Glove love: Allen also switched his glove model around the same time the Blues changed coaches, moving to a deeper double-T pocket with skate laces that help take the spin off shots and retain pucks. Not that Allen's glove was a problem; of the 41 mid to high glove-side goals in the regular season, 34 involved a combination of screens (16), one-timers (nine), deflections (13) and lateral plays. Wild forward Charlie Coyle found out on a Game 1 rebound chance that Allen's glove is just fine. As he showed while getting across compact and in control to take Coyle's chance away, the high totals around the edges are a sign it takes a great shot to score because he isn't going to open a lot of holes.
Sightlines key: The old adage about taking the eyes away from a hot goalie ring true. After the Blues' coaching change, 37 percent of the goals against Allen involved a screen, well above the 23.3-percent average of the 2,100-plus goals tracked. The Wild scored twice in five playoff games with screens.
Pekka Rinne, Nashville Predators
No goalie was better in the first round than Rinne. In addition to a .976 save percentage that topped all playoff starters and included one goal-against at even strength, Rinne had two assists during a sweep of the Chicago Blackhawks. Consistency has been an issue during recent seasons, but Rinne has tried to steady his game by reigning in some of his aggressive tendencies and using his 6-foot-5 frame a little more efficiently.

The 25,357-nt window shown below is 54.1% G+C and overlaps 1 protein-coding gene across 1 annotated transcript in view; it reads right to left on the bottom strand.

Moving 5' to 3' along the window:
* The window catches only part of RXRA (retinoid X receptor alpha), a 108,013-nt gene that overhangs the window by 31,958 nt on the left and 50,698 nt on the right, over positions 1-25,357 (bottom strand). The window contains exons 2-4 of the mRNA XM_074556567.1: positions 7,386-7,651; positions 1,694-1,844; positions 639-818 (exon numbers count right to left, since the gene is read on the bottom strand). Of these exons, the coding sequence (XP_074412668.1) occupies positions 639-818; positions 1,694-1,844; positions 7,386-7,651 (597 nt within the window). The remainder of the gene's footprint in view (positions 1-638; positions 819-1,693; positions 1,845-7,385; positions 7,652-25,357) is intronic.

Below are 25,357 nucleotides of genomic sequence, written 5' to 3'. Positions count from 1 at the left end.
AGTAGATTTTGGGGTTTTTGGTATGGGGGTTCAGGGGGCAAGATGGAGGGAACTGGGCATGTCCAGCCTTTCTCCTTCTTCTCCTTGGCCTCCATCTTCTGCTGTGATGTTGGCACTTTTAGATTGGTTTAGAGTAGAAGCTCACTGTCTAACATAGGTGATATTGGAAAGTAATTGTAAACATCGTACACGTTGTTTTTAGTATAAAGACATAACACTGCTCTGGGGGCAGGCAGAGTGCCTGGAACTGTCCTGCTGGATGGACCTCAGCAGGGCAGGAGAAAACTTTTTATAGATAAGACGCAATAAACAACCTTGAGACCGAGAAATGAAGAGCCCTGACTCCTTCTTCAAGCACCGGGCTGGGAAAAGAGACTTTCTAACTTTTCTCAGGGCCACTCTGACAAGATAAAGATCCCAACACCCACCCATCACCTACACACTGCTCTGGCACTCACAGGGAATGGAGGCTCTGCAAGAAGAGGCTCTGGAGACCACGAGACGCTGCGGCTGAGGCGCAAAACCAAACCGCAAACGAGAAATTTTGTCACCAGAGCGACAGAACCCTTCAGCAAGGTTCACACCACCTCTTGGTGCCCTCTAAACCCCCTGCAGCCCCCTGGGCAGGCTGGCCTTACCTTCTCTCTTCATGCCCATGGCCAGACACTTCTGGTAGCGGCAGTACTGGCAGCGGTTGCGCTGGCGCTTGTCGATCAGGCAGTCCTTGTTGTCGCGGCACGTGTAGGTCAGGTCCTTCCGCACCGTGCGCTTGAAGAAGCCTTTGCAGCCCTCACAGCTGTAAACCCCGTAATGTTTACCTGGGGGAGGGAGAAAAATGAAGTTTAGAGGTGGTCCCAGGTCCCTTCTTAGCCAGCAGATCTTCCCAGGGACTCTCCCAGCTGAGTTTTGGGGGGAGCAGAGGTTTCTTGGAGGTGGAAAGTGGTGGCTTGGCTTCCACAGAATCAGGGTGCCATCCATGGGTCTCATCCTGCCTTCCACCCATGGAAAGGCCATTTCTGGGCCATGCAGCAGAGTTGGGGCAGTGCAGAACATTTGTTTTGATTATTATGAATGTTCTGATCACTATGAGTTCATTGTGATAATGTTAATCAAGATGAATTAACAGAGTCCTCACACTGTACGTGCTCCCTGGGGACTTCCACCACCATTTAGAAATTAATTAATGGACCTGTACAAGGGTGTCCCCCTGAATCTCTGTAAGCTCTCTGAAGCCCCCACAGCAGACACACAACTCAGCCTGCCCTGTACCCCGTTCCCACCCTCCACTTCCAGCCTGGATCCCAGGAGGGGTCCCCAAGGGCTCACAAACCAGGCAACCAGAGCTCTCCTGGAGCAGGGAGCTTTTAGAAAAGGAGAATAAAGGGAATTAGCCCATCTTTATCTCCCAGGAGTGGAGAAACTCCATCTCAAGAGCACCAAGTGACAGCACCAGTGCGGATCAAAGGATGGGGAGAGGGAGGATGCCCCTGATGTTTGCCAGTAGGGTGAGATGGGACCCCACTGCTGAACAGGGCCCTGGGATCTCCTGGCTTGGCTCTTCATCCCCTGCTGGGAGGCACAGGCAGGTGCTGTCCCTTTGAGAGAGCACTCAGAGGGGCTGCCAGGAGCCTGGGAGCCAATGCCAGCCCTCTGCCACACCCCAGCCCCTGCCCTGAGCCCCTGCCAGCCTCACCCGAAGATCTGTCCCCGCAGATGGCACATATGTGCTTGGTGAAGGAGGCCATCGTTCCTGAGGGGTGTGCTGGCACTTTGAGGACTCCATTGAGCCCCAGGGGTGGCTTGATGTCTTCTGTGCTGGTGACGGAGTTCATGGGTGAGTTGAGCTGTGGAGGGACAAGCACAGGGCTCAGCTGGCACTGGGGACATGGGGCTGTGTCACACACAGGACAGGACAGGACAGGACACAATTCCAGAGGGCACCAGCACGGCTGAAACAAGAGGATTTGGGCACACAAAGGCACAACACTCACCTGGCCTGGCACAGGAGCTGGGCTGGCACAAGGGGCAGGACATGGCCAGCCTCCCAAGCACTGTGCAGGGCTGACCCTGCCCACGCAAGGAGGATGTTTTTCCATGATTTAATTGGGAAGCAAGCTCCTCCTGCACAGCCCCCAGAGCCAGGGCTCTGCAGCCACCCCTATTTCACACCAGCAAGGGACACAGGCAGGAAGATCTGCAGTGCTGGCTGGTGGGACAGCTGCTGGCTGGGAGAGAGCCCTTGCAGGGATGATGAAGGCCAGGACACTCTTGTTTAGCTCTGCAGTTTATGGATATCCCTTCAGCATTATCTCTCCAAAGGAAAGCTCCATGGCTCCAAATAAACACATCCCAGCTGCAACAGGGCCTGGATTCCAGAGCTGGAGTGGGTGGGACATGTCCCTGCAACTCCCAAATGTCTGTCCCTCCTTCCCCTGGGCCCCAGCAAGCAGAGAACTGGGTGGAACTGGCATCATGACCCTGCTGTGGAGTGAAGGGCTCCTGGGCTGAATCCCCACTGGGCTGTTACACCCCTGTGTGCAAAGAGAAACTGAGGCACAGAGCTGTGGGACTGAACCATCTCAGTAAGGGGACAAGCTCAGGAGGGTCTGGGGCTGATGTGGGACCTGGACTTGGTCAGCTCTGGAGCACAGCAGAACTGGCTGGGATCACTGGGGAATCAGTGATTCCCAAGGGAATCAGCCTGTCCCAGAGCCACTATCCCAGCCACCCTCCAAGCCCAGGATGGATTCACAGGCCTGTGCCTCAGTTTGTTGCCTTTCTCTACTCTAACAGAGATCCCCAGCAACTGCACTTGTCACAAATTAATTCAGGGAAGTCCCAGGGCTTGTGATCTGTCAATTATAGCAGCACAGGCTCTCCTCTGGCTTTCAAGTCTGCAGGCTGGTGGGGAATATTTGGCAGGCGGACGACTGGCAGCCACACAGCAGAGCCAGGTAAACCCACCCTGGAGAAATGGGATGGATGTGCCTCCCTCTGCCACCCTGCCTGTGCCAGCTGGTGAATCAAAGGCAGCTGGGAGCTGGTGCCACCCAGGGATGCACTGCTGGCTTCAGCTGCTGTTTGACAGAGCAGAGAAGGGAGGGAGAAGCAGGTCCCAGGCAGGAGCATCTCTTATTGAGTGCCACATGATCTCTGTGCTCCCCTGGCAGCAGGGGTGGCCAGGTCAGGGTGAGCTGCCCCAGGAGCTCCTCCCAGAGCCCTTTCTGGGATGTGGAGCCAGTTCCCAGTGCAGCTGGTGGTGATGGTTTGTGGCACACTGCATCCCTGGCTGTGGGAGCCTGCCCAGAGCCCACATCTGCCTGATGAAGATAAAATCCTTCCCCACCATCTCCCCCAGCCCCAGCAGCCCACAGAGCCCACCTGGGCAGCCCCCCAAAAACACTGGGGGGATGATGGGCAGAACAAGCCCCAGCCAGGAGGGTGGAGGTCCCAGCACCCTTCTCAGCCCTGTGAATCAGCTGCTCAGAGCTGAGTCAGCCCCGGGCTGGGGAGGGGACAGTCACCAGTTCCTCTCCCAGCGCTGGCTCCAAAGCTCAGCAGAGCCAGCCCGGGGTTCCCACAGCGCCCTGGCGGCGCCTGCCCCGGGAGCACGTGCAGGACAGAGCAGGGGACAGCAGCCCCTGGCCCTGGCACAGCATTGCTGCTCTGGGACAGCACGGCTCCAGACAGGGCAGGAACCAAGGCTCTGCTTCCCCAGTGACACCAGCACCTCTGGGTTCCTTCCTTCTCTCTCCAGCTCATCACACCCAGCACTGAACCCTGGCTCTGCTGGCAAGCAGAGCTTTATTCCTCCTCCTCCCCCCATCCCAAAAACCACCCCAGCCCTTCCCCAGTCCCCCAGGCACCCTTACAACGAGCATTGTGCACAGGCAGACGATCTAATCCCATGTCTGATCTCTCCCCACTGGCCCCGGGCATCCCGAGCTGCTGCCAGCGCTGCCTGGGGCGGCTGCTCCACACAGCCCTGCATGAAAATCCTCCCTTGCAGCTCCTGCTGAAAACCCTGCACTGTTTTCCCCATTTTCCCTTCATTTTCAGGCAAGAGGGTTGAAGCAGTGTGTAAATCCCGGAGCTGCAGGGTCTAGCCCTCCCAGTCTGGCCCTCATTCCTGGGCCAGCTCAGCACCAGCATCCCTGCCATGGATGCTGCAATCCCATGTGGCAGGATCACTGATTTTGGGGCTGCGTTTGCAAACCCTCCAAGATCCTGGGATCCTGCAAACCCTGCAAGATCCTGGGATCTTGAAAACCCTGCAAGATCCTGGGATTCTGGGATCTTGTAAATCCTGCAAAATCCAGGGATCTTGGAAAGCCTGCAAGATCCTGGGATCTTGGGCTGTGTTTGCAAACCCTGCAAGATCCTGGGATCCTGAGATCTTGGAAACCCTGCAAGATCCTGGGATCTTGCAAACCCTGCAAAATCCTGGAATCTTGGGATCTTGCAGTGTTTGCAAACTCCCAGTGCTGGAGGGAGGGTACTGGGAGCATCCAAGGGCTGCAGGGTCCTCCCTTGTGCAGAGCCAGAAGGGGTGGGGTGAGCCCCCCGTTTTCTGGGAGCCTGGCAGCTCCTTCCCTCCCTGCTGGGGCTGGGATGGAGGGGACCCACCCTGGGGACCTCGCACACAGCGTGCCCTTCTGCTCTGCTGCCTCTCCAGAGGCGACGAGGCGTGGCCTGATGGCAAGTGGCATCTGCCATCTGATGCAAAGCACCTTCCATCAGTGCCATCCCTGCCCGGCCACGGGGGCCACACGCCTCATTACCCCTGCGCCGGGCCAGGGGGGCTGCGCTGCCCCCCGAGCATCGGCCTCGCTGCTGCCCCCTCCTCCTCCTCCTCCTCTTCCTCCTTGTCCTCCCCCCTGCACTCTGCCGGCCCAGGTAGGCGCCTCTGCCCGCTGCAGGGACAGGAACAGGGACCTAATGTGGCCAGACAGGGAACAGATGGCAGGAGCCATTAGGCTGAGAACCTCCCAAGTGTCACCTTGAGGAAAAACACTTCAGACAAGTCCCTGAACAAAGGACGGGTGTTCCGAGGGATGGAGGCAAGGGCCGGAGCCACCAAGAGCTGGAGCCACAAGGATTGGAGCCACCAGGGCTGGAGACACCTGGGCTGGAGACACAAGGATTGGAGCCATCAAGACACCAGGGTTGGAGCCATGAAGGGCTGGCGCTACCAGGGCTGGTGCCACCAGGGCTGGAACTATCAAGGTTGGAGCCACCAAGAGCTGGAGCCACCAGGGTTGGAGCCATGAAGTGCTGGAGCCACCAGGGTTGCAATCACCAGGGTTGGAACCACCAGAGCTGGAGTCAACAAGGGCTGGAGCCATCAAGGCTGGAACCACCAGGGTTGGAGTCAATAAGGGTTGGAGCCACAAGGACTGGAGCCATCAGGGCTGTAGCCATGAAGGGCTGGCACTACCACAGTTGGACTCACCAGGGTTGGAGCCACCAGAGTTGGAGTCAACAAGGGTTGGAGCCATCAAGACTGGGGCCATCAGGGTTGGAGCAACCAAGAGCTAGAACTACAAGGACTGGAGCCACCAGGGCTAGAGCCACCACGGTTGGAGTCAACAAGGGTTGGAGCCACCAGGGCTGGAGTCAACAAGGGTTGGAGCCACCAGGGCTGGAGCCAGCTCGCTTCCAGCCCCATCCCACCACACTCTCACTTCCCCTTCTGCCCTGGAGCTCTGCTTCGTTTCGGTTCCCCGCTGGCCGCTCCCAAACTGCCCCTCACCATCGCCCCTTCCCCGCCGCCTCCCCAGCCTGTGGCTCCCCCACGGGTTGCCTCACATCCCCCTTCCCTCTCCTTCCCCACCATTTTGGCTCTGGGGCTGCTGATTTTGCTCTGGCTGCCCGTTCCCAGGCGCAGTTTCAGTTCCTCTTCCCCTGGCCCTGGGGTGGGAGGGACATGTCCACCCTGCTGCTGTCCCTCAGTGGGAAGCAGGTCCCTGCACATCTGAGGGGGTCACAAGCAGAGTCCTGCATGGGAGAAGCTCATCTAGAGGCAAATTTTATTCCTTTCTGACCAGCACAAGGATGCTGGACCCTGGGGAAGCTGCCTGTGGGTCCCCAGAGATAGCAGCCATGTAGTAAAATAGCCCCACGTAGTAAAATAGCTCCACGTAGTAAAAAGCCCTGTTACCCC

Quick plays, bad angles: Post play on sharp-angle shots led to one of three Chicago goals and created a couple dangerous scrambles. Rinne stays on his skates longer than many, which can leave him vulnerable to getting caught in transition on quick plays and pass outs. He gave up three goals behind the goal line during the regular season, 25 on low-high passes from near the goal line, and was beaten from bad angles seven times during the final three months of the season.
Dump it in high: Rinne's improved puck handling isn't just about aiding Nashville's offense. He's made a conscious effort to be more active as a way to stay engaged when he isn't as busy making saves. That includes going behind the net to try and corral dump-ins even when they are up on the glass, a no-no for most goalies because of the increased risk of bad bounces that end up in front of an empty net. It almost cost Rinne a shorthanded goal in Game 3 when a shot from the Chicago end ricocheted off the glass and forced him to make a diving stick save.
Catch him moving in tight: Rinne's more conservative approach helped reduce goals under his arms but he remains active side to side on plays down low. Though those explosive movements mean he's rarely out of a play, it also can open holes in his big frame. It contributed to 19 five-hole goals this season and increases the importance of quick shots, which accounted for 34 percent of his goals this season, especially during scrambles. It also helps explain a .779 save percentage on high-danger shots, according to Corsica.hockey, that was among the lowest for starters during the regular season before jumping to .900 in the first round.
Video: CHI@NSH, Gm4: Rinne turns away Panarin's long wrister